11/13/2012 7:04:42 AM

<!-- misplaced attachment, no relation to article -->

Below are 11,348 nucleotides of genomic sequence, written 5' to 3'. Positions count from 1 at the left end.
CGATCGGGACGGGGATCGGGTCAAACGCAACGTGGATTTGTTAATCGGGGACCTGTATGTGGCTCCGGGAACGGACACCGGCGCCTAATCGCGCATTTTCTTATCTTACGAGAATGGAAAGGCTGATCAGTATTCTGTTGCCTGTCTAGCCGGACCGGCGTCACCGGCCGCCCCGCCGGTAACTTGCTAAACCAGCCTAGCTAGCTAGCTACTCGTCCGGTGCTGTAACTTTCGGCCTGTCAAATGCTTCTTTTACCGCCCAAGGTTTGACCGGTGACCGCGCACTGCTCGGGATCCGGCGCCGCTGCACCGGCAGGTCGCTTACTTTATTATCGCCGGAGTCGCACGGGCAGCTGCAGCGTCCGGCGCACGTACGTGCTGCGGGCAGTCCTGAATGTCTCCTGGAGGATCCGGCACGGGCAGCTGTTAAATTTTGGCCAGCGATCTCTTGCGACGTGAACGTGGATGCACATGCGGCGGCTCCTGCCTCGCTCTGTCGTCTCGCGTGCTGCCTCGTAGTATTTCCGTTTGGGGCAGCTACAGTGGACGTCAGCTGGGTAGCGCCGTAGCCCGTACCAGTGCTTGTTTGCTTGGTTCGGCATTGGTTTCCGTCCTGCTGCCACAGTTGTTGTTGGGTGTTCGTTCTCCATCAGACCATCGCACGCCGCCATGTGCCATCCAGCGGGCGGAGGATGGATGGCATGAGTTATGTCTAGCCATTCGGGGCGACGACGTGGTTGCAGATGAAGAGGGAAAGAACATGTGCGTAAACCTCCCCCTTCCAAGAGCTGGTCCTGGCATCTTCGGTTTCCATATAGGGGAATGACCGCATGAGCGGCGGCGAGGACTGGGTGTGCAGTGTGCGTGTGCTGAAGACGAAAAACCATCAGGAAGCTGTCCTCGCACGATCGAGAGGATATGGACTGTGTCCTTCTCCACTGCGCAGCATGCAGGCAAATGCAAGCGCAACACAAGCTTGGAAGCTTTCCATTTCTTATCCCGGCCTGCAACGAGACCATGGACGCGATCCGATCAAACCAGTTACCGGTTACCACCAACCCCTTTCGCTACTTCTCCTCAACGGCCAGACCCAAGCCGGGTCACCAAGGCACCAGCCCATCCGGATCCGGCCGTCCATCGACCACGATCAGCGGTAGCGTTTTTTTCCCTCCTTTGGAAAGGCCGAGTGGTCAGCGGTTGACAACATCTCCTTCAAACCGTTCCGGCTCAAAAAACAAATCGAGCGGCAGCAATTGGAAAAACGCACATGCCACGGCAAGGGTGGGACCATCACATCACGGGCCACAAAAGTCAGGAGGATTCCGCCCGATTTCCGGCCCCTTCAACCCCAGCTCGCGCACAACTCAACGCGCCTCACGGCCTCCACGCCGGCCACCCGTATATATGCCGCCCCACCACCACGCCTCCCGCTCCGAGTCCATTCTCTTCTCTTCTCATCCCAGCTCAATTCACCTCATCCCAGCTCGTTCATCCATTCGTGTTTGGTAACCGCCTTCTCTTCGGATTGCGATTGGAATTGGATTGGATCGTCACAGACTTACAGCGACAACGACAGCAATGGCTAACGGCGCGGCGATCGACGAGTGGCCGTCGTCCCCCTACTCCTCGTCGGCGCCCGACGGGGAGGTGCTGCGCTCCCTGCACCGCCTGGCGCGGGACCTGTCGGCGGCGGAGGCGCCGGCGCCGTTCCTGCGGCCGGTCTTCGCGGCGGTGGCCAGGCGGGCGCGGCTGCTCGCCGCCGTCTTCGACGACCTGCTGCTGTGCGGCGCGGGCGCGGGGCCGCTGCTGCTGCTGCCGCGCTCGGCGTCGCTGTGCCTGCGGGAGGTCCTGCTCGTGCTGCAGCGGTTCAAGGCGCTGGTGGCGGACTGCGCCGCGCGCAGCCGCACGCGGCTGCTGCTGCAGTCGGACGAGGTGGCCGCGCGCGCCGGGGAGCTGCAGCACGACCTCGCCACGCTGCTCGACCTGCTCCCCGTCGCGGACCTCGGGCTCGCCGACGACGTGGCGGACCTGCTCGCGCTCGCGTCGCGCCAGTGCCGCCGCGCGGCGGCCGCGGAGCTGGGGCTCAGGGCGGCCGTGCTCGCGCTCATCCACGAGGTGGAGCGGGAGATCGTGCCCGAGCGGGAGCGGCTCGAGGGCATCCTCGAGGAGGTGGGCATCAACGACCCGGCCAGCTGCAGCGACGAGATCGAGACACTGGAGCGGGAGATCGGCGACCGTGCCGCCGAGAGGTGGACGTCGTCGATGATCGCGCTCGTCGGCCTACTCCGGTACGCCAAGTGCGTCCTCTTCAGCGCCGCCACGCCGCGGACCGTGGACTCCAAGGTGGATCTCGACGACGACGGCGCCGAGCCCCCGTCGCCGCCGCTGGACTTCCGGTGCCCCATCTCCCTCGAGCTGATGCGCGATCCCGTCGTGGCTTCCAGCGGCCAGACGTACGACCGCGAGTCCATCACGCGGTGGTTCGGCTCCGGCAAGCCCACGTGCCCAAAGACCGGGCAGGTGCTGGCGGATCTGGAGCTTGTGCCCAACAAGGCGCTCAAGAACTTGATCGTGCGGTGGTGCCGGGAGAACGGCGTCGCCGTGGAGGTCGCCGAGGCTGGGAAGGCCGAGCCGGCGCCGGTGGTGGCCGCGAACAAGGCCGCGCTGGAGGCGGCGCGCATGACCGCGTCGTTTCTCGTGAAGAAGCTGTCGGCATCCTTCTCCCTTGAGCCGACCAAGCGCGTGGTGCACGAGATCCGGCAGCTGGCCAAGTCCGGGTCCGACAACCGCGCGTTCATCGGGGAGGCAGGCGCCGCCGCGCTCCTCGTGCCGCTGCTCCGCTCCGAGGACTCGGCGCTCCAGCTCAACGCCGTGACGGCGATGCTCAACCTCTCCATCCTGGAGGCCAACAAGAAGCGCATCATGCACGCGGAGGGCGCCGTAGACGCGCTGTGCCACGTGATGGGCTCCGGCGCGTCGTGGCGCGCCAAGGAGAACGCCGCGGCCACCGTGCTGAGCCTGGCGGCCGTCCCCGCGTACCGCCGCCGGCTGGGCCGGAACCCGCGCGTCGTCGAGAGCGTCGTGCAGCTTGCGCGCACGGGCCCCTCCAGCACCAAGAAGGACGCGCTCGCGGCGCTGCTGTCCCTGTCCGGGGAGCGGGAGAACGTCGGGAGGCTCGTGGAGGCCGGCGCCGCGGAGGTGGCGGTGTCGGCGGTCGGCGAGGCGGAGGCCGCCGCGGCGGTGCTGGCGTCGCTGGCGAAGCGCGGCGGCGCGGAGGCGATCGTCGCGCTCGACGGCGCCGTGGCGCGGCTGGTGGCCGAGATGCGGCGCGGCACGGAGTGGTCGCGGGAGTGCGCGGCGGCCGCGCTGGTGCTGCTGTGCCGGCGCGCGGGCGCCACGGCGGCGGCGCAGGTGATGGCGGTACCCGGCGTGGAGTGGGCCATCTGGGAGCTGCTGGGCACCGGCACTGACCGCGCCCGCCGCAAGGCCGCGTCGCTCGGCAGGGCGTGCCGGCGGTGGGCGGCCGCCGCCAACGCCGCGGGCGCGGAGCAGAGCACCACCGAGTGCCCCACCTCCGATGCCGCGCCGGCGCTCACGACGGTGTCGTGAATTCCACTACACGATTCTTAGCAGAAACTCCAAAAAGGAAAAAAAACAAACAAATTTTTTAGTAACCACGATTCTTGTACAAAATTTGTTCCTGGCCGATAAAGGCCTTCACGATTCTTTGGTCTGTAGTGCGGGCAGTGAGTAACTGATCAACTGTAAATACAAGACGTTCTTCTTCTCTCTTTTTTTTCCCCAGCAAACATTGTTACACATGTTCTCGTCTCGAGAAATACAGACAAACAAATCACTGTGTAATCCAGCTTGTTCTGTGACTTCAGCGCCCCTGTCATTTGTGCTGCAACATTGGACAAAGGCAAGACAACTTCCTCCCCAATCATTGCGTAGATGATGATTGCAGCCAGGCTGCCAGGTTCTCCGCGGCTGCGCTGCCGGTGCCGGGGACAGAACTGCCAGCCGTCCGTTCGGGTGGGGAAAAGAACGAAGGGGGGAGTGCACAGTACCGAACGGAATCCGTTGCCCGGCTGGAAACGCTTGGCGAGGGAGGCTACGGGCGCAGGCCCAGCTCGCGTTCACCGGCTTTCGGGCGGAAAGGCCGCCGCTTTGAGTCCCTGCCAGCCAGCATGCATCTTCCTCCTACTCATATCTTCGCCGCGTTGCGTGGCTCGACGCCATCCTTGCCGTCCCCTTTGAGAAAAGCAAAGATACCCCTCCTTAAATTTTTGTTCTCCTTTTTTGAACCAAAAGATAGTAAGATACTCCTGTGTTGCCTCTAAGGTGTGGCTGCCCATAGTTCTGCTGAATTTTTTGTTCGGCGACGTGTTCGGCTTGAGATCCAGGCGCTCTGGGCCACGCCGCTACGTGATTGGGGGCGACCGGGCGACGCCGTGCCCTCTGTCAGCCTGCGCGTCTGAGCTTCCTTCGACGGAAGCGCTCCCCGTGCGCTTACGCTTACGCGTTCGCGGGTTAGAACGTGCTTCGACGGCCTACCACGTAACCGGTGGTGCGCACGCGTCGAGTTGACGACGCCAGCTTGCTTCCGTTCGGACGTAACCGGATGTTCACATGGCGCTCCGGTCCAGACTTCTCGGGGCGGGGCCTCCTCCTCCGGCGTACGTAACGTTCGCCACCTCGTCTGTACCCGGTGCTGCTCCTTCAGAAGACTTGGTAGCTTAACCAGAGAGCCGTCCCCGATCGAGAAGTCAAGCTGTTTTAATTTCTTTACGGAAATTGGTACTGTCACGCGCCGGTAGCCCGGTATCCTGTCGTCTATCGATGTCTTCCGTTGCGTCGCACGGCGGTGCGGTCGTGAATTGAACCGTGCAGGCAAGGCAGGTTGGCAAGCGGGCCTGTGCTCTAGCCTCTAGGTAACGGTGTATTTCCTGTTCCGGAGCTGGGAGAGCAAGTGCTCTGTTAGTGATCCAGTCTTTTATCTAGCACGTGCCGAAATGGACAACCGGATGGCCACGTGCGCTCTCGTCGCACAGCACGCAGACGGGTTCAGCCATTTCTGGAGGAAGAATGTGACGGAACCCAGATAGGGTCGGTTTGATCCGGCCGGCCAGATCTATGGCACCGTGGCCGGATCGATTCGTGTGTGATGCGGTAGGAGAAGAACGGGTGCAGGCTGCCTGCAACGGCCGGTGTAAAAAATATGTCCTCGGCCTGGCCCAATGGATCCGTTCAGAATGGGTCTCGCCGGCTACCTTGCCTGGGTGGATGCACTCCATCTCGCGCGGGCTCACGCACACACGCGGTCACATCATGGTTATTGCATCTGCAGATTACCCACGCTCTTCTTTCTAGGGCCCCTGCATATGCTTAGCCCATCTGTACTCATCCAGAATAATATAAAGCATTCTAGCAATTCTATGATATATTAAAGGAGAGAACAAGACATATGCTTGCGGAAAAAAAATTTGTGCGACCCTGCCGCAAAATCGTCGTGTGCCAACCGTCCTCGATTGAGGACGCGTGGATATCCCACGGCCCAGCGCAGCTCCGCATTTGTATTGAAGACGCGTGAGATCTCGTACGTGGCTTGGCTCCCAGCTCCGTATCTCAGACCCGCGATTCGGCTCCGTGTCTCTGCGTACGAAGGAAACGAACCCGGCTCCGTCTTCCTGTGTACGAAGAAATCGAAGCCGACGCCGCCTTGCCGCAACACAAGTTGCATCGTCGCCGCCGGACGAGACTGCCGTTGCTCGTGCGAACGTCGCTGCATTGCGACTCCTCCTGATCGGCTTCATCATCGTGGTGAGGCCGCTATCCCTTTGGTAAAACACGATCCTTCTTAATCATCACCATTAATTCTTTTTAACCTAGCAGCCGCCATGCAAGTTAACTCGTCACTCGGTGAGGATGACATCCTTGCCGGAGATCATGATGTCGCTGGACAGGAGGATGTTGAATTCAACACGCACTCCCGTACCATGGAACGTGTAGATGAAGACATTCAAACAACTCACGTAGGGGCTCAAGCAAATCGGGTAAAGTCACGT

Johnson & Johnson (JNJ) hasn’t given up on the ability of its experimental drug bapineuzumab to alter the course of Alzheimer’s disease, even after two key studies failed to find a benefit, the company’s neuroscience unit head said. Researchers are still reviewing the disappointing studies, looking to see whether there are signs the drug may slow the progression of dementia if taken earlier, said Husseini Manji, head of neuroscience at J&J, the world’s biggest maker of health-care products. Additional analysis is also being done on its ability to reduce tau, a tangled protein found in the brains of those with the mind-robbing disease, he said in an interview. "We remain optimistic there is something there,” Manji said yesterday in an interview at a conference hosted by the London School of Business. J&J, based in New Brunswick, New Jersey, is expecting to see more data in the “next few months” on intravenous bapineuzumab from studies conducted by New York-based Pfizer Inc. (PFE), its partner on the drug, Manji said. The companies will decide how to continue development of the experimental medicine based on the results of the Pfizer studies and the separate findings from mid-stage studies of another version of the drug given as a shot instead of intravenously, he said.
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